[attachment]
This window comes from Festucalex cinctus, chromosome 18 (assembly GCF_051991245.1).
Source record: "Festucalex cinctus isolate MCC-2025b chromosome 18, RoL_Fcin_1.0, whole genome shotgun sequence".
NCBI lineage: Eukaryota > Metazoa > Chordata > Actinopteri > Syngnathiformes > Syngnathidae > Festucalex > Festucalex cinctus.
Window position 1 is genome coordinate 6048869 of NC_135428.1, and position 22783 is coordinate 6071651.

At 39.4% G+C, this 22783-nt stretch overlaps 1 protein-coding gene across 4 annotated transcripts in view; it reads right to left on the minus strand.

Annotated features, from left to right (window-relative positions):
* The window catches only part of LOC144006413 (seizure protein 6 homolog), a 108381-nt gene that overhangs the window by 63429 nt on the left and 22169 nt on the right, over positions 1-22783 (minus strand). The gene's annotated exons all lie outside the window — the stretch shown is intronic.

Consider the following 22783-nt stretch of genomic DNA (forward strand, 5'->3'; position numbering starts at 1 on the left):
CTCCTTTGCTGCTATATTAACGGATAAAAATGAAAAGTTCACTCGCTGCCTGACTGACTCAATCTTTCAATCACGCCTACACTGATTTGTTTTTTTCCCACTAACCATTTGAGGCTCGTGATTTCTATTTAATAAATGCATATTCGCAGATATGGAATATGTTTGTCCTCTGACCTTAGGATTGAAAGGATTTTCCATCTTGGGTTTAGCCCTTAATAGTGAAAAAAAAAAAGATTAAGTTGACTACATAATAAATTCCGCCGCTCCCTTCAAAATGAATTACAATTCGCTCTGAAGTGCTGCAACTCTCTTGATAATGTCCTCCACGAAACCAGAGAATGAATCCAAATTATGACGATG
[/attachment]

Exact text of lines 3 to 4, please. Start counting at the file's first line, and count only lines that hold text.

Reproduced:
NCBI lineage: Eukaryota > Metazoa > Chordata > Actinopteri > Syngnathiformes > Syngnathidae > Festucalex > Festucalex cinctus.
Window position 1 is genome coordinate 6048869 of NC_135428.1, and position 22783 is coordinate 6071651.